At that meeting, as confirmed by our city clerk, we pointed out various ways in which voter fraud could occur and evidently had occurred: people could simply register at houses where they did not live, either with or without the bona fide residents’ knowledge or they could register at business addresses, as they had done in the past. At the polls, they could comb through the voter rolls and see who had not voted and simply get replacements to vote in their stead. There is effectively no way under our current system to avoid or deal with most of these situations, particularly if the local DA’s office is unwilling to take action.

According to today’s Washington Post: “Multiple investigations of the extent of in-person voter fraud — someone showing up to vote fraudulently — have found that it’s not a significant problem.” Well, if these “investigations” are anything like our own experience, this is a prime example of a self-fulfilling conclusion. Our secretary of state’s office and our own DA seem unwilling to investigate or even acknowledge the problem. Small wonder that ostrich “investigators” – in opposition to grass-roots residents – are finding that voter fraud is “not a significant problem.” See no evil. Hear no evil. … You get the picture.

Our situation is different from President Trump’s claims of voter fraud in that many (though not all) of the phony voters in Beverly Hills are U.S. citizens who simply don’t live in Beverly Hills and therefore are not entitled to vote in municipal elections. But the problem remains a serious one at any level of government and we deserve to have faith in the integrity of our electoral system at all levels of government.

On Tuesday, the National Association of Secretaries of State issued the following statement: “We are not aware of any evidence that supports the voter fraud claims made by President Trump, but we are open to learning more about the administration’s concerns.”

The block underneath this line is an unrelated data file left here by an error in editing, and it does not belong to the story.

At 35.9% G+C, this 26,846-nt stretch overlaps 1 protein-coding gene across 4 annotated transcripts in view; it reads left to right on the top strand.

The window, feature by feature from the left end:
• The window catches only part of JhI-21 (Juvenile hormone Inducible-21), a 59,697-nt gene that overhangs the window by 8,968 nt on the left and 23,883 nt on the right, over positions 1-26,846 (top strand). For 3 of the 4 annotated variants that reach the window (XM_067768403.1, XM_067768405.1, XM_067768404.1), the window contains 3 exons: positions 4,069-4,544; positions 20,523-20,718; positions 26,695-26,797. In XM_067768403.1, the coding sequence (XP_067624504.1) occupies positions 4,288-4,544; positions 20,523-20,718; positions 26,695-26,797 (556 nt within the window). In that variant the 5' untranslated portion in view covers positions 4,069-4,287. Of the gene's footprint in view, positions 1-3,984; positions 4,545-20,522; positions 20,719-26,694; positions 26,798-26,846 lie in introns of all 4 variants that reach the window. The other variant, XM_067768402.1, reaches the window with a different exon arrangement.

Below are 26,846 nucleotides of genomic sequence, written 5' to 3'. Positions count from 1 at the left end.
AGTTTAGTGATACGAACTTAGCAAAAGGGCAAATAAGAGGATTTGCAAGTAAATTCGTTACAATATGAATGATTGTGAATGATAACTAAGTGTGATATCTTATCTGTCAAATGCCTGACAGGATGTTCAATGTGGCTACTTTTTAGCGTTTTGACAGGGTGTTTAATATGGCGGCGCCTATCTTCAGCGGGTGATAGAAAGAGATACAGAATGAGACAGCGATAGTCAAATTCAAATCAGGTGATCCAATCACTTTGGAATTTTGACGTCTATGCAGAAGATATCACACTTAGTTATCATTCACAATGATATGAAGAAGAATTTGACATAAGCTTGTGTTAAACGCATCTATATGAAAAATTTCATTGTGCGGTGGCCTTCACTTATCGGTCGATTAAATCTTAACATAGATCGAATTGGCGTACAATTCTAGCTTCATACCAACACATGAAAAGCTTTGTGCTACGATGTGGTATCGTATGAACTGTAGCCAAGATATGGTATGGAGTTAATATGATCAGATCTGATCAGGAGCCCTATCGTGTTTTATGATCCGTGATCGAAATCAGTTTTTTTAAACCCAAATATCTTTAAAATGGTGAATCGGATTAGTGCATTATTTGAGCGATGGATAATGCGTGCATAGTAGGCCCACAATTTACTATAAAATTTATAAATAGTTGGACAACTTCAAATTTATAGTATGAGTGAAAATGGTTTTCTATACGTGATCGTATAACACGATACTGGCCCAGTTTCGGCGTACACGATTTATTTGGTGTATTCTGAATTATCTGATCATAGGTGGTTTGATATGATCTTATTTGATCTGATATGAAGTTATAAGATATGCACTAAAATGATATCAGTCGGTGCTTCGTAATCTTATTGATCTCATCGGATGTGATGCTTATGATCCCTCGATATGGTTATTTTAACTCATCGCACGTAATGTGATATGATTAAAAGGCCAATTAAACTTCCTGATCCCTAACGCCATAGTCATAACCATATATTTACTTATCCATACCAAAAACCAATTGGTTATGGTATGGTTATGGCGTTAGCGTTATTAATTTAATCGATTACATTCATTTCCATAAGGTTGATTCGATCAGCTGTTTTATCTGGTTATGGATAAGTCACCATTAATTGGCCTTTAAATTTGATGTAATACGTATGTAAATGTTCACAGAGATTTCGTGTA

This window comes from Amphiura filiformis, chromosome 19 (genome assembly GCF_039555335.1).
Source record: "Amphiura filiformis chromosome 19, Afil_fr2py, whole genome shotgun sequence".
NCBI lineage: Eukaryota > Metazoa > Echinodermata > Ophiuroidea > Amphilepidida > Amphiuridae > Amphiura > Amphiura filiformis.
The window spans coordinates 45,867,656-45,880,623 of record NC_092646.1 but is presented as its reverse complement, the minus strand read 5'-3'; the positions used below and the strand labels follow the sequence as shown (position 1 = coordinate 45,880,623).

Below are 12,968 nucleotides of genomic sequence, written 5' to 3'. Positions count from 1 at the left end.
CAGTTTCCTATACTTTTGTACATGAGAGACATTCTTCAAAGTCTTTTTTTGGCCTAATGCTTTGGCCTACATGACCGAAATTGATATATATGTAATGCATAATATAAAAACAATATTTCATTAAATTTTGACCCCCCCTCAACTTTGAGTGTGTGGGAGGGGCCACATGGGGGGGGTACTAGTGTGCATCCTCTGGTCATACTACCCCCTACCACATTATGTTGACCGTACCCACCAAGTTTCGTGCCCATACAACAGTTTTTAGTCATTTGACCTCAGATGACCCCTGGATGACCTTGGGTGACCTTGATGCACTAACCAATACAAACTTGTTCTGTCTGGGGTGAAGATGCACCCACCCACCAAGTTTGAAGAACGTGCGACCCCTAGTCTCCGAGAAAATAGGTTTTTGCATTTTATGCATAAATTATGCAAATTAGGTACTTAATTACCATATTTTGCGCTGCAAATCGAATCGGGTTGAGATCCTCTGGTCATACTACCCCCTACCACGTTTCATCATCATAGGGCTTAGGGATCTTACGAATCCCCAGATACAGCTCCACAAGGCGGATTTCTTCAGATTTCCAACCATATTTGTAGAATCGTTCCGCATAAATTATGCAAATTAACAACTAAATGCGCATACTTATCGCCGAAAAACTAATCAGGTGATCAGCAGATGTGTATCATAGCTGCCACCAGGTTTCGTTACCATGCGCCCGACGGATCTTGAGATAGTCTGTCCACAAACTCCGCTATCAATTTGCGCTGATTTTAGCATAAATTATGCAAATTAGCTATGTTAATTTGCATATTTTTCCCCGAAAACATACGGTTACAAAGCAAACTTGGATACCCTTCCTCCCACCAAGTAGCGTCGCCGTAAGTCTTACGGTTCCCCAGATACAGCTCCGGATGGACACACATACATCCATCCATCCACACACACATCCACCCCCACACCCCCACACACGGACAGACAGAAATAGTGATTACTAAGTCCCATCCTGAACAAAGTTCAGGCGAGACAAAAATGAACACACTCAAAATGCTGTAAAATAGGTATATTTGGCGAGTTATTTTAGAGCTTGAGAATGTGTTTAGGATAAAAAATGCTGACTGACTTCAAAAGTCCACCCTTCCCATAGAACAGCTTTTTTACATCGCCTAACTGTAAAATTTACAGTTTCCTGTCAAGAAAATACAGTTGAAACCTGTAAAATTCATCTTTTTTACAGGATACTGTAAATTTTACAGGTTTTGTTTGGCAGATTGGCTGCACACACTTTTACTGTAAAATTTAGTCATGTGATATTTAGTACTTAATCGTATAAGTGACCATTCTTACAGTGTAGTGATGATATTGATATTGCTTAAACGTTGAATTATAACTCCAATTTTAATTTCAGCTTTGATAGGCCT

How about also being open to learning about the concerns of cities in which elections are won and lost by seven votes? How about taking action in instances in which voter fraud clearly has taken place and in which there are ongoing attempts to rig our elections?

Whatever the situation at the national level, we in Beverly Hills are committed to doing whatever we can to protect the integrity of our local elections, even if we do not receive the support from the authorities who are tasked with doing so. Because if the integrity of our electoral system is not protected, if bad actors know that they can literally get away with voter fraud without any consequences, then we can expect to see this phenomenon spread and grow, further undermining our democracy.

Local government, when done right, is the best form of democracy because it is closest to home. For it to mean anything, though, the elections in which the residents choose their local leaders and decide on local issues must be on the up and up. Sacramento, we have a problem.

And so the Beverly Hills Anti-Voter Fraud Initiative is born. Let’s hope other cities and municipalities join us to create a coalition against voter fraud. Our democracy is too precious to allow its very fundament, our elections, to be subverted.

John Mirisch is the Mayor of Beverly Hills. He has, among other things, created the Sunshine Task Force to increase transparency, ethics and public participation in local government. Mayor Mirisch is a CityWatch contributor.

This piece was originally published by City Watch LA

Beverly Hills Backs Self-Driving Uber in Fight with California

UberBeverly Hills Mayor John A. Mirisch has taken Uber’s side in its fight with the State of California over the company’s effort to roll out self-driving cars without a special permit.

Mirisch backed Uber even as other civi leaders, such as San Francisco Mayor Ed Lee, have opposed Uber’s provocative move.

After losing labor court disputes and failing to get the patent protection for ride-hailing, Uber Technologies, Inc. seems willing to bet the company that it can continue to operate un-permitted self-driving cars in California.

Breitbart News noted that after successfully launching the nation’s first legal “autonomous” (self-driving) ride-hailing pilot in Pennsylvania in August, Uber on December 14 launched a commercial self-driving service in California, without obtaining a Department of Motor Vehicle permits, as Google and 20 manufacturers have done.

After DMV general counsel Brian Soublet wrote a cease-and-desist letter to Uber’s Head of Advanced Technology, Anthony Levandowski, threatening legal action, he only acknowledged that there was a “debate” over Uber needing a permit to operate self-driving cars. Levandowski claimed that with a stand-by driver “behind the wheel” making the vehicles “less than fully autonomous,” Uber does not need any California permit.

The hard-ball play by Uber comes as the company is under enormous and legal and regulatory assault worldwide, including the legality of utilizing contract operators without treating them as employees, and its failure to be awarded key ride-hailing patent rights.